There was a huge drop, however, amongst the top running backs. Matt Forte narrowly edged DeAngelo Williams by six points with an FIC of 746. Forte benefited from having a great year as a receiver with 345 of the 746 points tallied through the air.
Tony Gonzalez and Jason Witten finished first and second amongst tight ends for the second consecutive season.
The Associated Press MVP was Peyton Manning, and it is impossible to argue with that selection even through the prism of the FIC. Manning was sixth amongst quarterbacks, and although Brees possibly did more with an 8-8 Saints team that was 26th in points allowed compared to 7th for the Colts, it is difficult to defend a player from a team that doesn't qualify for the playoffs.
- The top-10 quarterbacks of 2007 were Brady, Brees, Tony Romo, Peyton Manning, Brett Favre, Carson Palmer, Matt Hasselbeck, Derek Anderson, Ben Roethlisberger, and Jay Cutler.
Brady was injured in the first game of the season and therefore finished a ceremonious 60th.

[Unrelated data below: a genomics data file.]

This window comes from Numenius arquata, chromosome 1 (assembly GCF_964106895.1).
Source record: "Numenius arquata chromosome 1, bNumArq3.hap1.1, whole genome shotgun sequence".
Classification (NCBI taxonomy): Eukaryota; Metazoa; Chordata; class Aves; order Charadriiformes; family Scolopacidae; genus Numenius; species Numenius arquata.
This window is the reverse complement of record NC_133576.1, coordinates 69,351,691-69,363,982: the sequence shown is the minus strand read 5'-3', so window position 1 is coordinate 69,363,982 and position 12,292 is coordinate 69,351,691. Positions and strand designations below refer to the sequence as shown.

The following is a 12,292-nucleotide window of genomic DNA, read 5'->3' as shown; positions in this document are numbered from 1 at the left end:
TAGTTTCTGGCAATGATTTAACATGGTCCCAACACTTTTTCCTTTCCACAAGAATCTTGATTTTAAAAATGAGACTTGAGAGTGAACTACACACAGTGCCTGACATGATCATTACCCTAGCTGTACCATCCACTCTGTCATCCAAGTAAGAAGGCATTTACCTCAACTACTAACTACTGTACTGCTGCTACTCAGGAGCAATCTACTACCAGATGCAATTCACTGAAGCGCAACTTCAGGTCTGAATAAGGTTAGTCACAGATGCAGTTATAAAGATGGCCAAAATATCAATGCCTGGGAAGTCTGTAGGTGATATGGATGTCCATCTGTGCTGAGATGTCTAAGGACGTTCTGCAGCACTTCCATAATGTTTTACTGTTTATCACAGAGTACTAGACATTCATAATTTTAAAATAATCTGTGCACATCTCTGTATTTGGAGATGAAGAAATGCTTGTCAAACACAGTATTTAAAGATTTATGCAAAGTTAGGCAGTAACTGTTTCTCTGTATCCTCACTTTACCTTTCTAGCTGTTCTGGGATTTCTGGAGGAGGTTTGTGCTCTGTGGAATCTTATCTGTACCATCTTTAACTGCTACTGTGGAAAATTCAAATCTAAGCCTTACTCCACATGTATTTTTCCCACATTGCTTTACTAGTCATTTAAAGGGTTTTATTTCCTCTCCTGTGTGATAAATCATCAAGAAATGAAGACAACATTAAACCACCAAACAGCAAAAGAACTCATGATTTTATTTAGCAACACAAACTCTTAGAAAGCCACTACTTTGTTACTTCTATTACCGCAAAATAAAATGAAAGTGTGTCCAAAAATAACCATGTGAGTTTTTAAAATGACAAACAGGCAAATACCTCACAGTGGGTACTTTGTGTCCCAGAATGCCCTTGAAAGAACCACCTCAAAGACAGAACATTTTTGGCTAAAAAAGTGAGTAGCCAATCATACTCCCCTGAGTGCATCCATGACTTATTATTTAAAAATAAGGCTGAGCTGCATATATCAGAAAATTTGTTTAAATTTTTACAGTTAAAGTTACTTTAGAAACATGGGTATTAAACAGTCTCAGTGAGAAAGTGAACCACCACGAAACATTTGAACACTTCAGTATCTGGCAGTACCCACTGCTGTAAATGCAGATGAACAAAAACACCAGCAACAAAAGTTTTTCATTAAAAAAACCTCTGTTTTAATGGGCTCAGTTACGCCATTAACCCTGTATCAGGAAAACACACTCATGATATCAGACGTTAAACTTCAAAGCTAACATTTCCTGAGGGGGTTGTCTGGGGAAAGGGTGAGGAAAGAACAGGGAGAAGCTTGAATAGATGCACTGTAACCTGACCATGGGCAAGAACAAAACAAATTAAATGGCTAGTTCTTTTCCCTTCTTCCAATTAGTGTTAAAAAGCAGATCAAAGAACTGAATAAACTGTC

We already covered Brees as the most statistically dominant player in football in 2008.
Romo missed three weeks due to the broken pinky and was also playing with a rib injury but finished 13th.
Manning finished 6th and was the MVP.
Favre dropped from fifth to 11th and ended the season much maligned in New York.
Palmer only played in four games.
Hasselbeck was limited to seven games due to injury and had a career worst 57.8 passer rating a year after turning in a mark of 91.4.
Anderson lost his job and his 82.5 passer rating dropped to 66.5.
Roethlisberger finished 17th and had a 15 TD drop and 24.1 passer rating decline.
Cutler, who was tenth in 2007, sharply climbed to second on this list and serves as a perfect segue to a new crop of quarterbacks. Cutler's efficiency was better in 2007, but with a slew of injuries to Denver's crop of running backs, they relied almost exclusively on their quarterback's arm, as I argued in my article called